1. You learn A LOT from some of your professors. One of my professors has written a book, graduated from Cornell, AND gotten a PhD. But my favorite part about her is that she’s the most down-to-earth person and really cares about students learning. She provided me with so much information, and so many movies, and I was able to just be myself with her which was really important to me because I came into college with the notion that all professors are very strict and scary. 

  2. Some of your teachers, especially if they’re grad students, can talk for HOURS on what they’re writing their dissertation on, and this is extremely useful for students who are confused or questioning what they want to study because you can learn a lot about what kind of person you have to be, how much time you have to put in, and what kind of work you will be doing within a specific field of study from a grad student in real time.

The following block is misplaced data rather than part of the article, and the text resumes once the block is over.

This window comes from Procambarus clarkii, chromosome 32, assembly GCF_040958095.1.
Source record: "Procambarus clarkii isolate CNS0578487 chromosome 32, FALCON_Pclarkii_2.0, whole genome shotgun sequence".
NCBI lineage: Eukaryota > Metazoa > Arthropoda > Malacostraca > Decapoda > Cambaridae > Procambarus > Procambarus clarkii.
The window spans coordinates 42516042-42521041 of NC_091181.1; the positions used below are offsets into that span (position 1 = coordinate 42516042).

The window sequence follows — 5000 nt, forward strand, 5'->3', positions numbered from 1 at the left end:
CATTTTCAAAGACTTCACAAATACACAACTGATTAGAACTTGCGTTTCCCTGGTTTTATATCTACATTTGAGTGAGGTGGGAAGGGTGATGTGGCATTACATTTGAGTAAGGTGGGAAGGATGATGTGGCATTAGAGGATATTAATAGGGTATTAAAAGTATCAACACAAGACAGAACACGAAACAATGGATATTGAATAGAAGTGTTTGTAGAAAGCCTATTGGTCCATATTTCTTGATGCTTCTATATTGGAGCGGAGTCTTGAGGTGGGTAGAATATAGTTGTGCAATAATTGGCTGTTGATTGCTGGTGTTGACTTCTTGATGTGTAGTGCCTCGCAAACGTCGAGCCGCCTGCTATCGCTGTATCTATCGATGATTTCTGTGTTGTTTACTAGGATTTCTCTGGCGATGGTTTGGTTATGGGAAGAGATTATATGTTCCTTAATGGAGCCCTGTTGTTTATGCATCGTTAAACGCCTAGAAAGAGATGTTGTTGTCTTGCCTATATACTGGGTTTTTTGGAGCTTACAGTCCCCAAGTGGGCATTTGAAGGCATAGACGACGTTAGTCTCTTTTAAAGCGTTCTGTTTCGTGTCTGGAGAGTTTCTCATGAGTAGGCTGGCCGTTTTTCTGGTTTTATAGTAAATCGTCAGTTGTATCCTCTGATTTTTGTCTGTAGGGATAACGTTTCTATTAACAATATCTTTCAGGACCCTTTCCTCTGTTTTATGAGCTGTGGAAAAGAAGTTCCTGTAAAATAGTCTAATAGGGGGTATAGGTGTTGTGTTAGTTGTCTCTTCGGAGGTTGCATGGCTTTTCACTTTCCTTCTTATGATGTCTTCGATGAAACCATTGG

3. Professors are people too. A lot of them have their own interests outside of class, and are ready and willing to share that with you if you make the effort. I cannot even count the amount of times I have just talked about what I was interested in, what I was thinking about, and what was going on in my life, and got similar responses. Many times, going to office hours was more like a chat, and it really helped me get through this semester because I knew that I could trust and count on all of my professors and TAs to really help me, regardless of what I was dealing with.

girl reading on train
Photo by Will Tarpey from Unsplash